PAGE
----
Wednesday, 25 April 2018


Object Assessment Project - 
Silver Commodity Currency Bracelet

This silver bracelet was made by the largest ethnic group in north-western Nigeria: the Hausa people. According to the records it was made from silver Maria Theresa Dollars and the accession number designates it as body decoration and currency.


Fig. 1 two views of the silver bracelet (outer and inner views)


The C shaped bracelet It is decorated with geometrical patterns at both ends; these consist of several rows of circular motifs, showing pairs of concentric rings flanked at both ends by rows of parallel lines. At each end of the bracelet there are triangular marks which could indicate the manufacturer's mark. The manufacture technique seems to be casting and considering the sharpness of the geometrical designs on the outer surface, it is most probable that they were stamped at a later stage. There is a big fissure on the inner part of the bracelet, this could have been caused after the casting process either by bending the bracelet into shape or by clamping it to stamp the decorations; this mechanical process could have compressed the metal to the point where it would have cracked.
Fig. 2 Details of the bracelet's marks

The artefact itself could be said to be an important source of information, Silver has anti-bacterial properties and this bracelet has been polished to a high shine, even though it is not possible to establish whether it was used by a man or a woman its relative heaviness may indicate that its original owners must have considered this object quite precious since silver was and is still an expensive material.

In the West currency bracelets also known as Manillas are a tangible reminder of the Atlantic slave trade and it could be argued that this artefact had a value as currency, however this object might have also been valued for other qualities such as its aesthetics; the way it looks and shines or the particular odour of the metal. Also, it could have been worn to accentuate arm movements during tribal celebrations or to draw attention by the particular sound it made when rustling with other bracelets. In addition to being a symbol of great wealth it could also have spiritual and social significance. Jewellery such as this may have revealed peoples’ social status, their family, and their tribe.  In the context of a museum it also represents the history of a culture as well as the development of colonialism. ‘The key to all these issues is to understand that, in a modern view of material culture; objects constitute as well as reflect relationships’ (Hurcombe, 2007, p.103).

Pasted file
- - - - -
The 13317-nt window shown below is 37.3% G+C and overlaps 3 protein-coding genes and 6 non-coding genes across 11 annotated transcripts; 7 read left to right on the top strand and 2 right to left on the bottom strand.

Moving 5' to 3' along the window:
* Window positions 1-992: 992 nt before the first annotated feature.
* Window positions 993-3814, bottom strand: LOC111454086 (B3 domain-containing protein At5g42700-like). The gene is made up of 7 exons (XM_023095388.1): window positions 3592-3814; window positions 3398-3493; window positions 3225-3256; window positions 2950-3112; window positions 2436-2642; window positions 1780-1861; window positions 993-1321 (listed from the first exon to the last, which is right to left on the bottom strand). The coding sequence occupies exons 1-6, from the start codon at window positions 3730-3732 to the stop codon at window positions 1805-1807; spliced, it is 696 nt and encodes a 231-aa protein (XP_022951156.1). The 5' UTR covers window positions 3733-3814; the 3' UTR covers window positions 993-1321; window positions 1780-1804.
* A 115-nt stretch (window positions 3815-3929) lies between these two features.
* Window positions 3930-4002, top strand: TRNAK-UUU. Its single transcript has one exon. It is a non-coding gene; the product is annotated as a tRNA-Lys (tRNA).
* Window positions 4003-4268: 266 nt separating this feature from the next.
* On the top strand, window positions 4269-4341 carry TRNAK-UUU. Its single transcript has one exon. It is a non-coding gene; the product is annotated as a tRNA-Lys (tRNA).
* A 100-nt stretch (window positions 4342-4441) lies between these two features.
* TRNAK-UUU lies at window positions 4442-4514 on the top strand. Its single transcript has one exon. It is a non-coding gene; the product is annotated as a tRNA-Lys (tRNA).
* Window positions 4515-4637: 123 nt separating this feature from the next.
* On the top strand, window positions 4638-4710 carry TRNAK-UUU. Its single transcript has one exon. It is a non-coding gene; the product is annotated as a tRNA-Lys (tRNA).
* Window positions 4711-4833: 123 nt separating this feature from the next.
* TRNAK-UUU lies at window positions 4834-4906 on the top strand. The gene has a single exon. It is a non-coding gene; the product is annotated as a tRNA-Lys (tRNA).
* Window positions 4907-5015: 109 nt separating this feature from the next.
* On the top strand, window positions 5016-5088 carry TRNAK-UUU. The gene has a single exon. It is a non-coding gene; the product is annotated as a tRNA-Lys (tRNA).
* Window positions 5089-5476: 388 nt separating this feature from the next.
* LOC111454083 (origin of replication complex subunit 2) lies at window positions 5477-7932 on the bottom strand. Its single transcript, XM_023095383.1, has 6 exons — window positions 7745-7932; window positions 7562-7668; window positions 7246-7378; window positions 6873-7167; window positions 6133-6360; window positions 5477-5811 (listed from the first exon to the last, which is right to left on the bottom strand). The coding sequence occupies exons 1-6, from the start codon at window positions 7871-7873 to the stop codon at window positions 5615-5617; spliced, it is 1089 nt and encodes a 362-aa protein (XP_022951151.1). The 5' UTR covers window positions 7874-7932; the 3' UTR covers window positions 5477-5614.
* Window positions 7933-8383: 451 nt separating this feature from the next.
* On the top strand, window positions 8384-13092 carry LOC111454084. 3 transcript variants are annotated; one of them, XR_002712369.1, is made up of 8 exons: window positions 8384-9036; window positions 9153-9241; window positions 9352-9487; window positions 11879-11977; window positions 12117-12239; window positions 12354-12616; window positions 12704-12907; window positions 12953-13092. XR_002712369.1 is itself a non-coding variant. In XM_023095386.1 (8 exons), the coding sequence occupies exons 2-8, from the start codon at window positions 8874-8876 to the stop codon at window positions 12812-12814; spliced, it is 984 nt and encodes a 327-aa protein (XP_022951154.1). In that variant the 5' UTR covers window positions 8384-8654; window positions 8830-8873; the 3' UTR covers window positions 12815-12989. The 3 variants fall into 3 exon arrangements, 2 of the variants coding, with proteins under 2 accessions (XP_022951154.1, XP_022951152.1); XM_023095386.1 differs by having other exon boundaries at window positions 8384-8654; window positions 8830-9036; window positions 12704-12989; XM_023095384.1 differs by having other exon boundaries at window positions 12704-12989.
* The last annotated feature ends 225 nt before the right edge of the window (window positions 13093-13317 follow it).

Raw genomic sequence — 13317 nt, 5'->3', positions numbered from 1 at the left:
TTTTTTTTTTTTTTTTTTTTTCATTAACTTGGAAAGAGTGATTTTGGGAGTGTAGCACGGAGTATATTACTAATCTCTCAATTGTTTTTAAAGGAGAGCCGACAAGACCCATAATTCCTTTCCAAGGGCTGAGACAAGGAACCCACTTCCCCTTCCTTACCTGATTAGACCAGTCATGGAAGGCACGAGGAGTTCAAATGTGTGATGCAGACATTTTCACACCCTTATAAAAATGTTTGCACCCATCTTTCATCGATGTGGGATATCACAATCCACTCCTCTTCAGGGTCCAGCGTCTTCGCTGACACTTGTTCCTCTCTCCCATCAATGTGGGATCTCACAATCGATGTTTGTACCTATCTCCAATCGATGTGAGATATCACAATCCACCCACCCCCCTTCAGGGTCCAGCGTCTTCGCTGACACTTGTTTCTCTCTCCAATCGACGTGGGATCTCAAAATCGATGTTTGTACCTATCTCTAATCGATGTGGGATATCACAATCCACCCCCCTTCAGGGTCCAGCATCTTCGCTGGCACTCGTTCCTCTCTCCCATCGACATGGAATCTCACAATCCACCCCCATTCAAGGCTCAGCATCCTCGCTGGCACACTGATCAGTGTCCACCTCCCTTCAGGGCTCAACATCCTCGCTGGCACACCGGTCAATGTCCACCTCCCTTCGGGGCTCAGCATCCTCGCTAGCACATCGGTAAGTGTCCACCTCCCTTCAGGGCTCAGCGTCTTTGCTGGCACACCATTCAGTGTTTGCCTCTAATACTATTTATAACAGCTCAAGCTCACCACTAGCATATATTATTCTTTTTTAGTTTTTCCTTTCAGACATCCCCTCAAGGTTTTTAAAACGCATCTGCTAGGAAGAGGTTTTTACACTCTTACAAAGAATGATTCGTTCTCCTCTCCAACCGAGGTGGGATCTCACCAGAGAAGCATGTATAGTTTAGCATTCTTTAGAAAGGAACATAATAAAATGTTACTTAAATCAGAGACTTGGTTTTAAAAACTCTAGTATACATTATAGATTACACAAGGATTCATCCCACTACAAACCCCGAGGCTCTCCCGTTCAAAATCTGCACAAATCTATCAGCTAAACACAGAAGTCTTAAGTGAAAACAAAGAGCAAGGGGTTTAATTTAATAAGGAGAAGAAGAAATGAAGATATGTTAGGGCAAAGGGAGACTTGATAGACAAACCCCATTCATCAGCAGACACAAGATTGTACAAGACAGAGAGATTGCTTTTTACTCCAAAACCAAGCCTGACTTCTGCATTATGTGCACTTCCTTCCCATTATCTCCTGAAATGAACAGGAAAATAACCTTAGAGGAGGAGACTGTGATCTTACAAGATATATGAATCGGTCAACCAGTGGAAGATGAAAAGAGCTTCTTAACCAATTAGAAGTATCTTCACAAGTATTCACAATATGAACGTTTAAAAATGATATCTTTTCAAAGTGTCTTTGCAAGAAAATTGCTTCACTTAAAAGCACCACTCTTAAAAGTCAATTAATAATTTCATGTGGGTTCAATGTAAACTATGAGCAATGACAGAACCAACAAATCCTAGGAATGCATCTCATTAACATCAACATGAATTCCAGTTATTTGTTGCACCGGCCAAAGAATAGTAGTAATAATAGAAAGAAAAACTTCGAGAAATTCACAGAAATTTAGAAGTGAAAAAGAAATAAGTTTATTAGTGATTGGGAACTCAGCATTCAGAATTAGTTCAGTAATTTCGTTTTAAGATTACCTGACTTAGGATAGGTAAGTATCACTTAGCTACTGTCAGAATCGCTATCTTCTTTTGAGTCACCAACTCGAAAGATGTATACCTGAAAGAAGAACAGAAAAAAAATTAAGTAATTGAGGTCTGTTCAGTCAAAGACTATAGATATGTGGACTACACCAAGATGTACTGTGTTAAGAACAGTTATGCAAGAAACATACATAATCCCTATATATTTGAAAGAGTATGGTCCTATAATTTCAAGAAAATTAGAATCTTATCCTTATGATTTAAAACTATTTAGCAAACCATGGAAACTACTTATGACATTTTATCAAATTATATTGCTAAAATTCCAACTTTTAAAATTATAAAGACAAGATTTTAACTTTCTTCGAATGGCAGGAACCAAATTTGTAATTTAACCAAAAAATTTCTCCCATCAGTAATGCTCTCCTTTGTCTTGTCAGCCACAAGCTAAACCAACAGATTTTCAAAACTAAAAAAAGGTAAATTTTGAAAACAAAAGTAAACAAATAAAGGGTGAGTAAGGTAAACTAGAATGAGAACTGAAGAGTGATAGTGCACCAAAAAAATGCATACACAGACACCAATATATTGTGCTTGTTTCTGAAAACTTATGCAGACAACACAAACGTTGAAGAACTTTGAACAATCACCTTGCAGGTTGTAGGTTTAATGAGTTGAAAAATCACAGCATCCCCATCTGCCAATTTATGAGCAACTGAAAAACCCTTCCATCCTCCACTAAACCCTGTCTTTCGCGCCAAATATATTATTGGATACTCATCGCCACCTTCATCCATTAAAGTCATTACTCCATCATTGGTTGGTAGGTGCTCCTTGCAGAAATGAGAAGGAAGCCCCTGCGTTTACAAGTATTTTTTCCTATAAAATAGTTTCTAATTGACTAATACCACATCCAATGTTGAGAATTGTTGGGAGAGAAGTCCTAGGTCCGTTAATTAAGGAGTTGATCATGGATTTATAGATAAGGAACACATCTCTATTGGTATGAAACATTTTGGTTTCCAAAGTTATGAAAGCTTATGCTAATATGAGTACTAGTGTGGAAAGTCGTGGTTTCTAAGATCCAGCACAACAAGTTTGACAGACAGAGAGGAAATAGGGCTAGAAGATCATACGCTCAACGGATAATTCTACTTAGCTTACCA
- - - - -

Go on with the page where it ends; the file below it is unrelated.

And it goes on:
Hurcombe, L. (2007) Archaeological Artefacts as Material Culture, Routledge, New York

This post refers to coursework done for ARCLG142 (2017-18), one of the core courses of the UCL MA Principles of Conservation. As part of their assessed work for this course, students were asked to investigate objects from the UCL EthnographyCollections at the UCL Department of Anthropology. Here they present a summary of their main conclusions. We hope you enjoy our work! Comments are most welcome.

No comments:

Post a Comment

My blog list